Minister of Labor S.Chinzorig submitted a revised draft law on labor to Parliament last week. He gave an interview shortly afterwards to clarify why a revision was required and providing details on the new law.
What stuck out to me in the Minister’s interview was how the new law on labor gives the state certain power over business structures and internal hierarchy.
“Several new articles concerning working hours, vacation periods, and wages have been included in the draft bill. Specifically, the gap between the wages of foreign and Mongolian workers has become larger in connection to increasing foreign investment in the mining sector. But it’s impossible to regulate this gap with Mongolia’s legislation. A new provision is being issued so that workers engaged in the same line of work will receive the same pay,” said S.Chinzorig.
He went on to say, “Employees aren’t getting wages suitable to their skills and professional degrees because the current law isn’t able to regulate the payroll system of the private sector. To correct this situation, we’ve added a new article to establish ranks among people who work in the private sector, depending on their skills and professional degrees, and providing them with wages suitable to their rank.”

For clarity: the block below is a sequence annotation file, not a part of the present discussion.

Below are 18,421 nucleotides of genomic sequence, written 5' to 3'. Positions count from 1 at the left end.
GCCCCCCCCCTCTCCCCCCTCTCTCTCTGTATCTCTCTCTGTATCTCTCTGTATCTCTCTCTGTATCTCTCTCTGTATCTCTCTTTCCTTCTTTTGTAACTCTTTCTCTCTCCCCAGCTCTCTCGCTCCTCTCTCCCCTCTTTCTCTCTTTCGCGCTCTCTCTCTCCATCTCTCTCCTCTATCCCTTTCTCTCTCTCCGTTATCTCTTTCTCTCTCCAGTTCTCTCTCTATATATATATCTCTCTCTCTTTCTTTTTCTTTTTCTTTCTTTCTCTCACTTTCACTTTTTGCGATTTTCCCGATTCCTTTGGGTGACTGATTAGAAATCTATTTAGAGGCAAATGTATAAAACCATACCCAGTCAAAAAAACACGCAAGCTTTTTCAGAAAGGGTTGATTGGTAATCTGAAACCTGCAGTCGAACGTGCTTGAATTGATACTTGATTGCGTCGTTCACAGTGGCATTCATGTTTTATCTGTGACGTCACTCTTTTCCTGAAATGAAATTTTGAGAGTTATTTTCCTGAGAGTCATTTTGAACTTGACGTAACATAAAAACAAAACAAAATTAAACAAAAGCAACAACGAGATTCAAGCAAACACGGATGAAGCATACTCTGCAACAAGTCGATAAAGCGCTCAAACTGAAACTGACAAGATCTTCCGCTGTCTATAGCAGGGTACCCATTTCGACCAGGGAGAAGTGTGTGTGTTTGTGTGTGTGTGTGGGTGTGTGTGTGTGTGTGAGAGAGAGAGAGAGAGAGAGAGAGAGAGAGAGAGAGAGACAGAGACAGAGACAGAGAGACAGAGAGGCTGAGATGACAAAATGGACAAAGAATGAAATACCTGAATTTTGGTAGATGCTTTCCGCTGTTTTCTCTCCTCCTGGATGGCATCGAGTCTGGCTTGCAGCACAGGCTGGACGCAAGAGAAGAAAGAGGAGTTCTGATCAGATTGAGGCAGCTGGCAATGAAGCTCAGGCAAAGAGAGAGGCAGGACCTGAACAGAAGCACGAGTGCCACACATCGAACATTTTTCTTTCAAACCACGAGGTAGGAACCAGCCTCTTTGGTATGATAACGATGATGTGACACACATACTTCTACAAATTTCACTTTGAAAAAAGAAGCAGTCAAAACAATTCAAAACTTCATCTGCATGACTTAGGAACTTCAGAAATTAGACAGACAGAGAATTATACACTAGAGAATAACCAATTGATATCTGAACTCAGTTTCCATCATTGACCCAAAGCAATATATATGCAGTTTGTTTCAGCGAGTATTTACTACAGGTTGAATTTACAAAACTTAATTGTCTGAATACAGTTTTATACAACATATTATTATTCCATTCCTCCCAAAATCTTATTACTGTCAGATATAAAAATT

This is utterly ridiculous. If the state is to determine the payroll systems of all private companies, the basis for fair competition, innovation, and creative business models cannot operate in Mongolia. In a free-market, democratic society, the state should have as little interference in the affairs of its people as possible.
The fact that government officials like Minister S.Chinzorig view essential private business rights that are already in place as something to be rectified is worrisome.
Private businesses should maintain the right to determine their own payroll and how they are going to pay their staff regardless of whether they are foreign or not. The free-market system allows business owners to pay their employees an amount that is congruent to their labor capacity and productivity.